I think choice is a very strong tenant in teaching as far as student engagement and the level of participation. It’s the agency that a student has. As a former K-12 classroom teacher, choice is important for engaging students and getting the most learning for each of them. Additionally, I was trying to model for the teacher candidates ways they could include choice in their own classrooms.

So, any chance that I got to include some sort of choice in the course, I did — be it differentiating between the type of assignment that they were doing in Flipgrid or, in our first class, it was a choice of which reading to do. In that first class, students went into our shared Google Doc, which is where we kept a record of all of our learning throughout the course. Students chose which reading they wanted, went into breakout groups, and then used a protocol to help structure the conversation.

In the weekly agenda Doc, students were given a choice of which readings to complete and then placed into groups accordingly during class.


Another example of choice was an online escape room, which I created using Google Drawings and Google Forms. Students had questions in the form, and they could click on different places in the drawing, a digital version of my classroom, to navigate to selected websites. They had to find clues to help get them to the next stage and eventually out of the room. While they were all engaged in the same learning goal, each group had some choice in how much they wanted to dive into the topics and in what order.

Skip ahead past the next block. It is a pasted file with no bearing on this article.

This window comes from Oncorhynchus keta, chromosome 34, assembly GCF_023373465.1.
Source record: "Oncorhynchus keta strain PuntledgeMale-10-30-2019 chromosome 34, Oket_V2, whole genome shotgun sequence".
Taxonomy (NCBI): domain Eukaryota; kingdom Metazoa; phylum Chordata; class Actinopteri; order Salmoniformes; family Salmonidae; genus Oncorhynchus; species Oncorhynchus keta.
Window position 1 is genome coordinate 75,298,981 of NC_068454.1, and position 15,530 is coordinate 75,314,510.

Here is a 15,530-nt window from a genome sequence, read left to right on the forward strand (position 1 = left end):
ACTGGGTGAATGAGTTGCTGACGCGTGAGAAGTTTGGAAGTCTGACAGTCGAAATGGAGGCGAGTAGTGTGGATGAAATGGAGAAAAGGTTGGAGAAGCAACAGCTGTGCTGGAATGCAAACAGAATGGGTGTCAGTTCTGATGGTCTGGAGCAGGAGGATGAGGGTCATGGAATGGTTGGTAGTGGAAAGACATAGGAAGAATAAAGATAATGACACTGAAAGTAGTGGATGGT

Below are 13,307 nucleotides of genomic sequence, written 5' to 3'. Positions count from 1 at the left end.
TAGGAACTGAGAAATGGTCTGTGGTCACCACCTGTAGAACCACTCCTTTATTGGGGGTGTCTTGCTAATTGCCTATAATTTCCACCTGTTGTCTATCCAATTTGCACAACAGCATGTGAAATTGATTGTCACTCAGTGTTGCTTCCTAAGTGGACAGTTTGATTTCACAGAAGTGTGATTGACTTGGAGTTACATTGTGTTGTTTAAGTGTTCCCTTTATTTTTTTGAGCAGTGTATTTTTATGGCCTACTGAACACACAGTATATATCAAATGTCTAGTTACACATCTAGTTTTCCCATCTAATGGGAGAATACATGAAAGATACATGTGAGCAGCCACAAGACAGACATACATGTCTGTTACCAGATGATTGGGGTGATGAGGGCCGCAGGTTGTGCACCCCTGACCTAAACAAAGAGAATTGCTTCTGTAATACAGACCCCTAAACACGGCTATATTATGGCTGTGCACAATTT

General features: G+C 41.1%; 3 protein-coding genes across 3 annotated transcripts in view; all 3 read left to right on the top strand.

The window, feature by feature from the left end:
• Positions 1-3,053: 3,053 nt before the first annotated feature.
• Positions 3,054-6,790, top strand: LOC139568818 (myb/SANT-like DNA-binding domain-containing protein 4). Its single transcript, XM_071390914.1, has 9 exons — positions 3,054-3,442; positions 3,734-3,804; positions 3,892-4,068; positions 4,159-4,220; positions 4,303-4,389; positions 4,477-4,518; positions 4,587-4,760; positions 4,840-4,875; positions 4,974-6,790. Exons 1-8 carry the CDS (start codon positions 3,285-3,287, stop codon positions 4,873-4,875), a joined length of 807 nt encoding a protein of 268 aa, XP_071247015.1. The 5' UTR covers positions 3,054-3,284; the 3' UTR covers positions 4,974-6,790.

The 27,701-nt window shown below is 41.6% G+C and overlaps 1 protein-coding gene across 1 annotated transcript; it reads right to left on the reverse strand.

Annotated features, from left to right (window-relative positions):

What was it like deploying and creating an escape room?

One resource that I used in my own classroom was Breakout EDU, a company that designs escape rooms for K-12 classrooms. They give you a box with locks on it and some lessons for integrating different lesson goals or standards into the classroom through the use of an escape room. Students solve a series of problems and chain the solutions together to “escape.”

As I considered how an escape room might play out in my virtual classroom, I considered what it might be like to escape from a Bitmoji classroom. One topic that my initial class survey showed students did not understand yet was student data privacy. So I tried to think: how can I use this new tool as a way of having students engage with this topic? As they went through this escape room, they would have to find out these different answers about student data privacy, and each time they would advance to a new digital space. With each of the different spaces, there would be a new question that I would pose.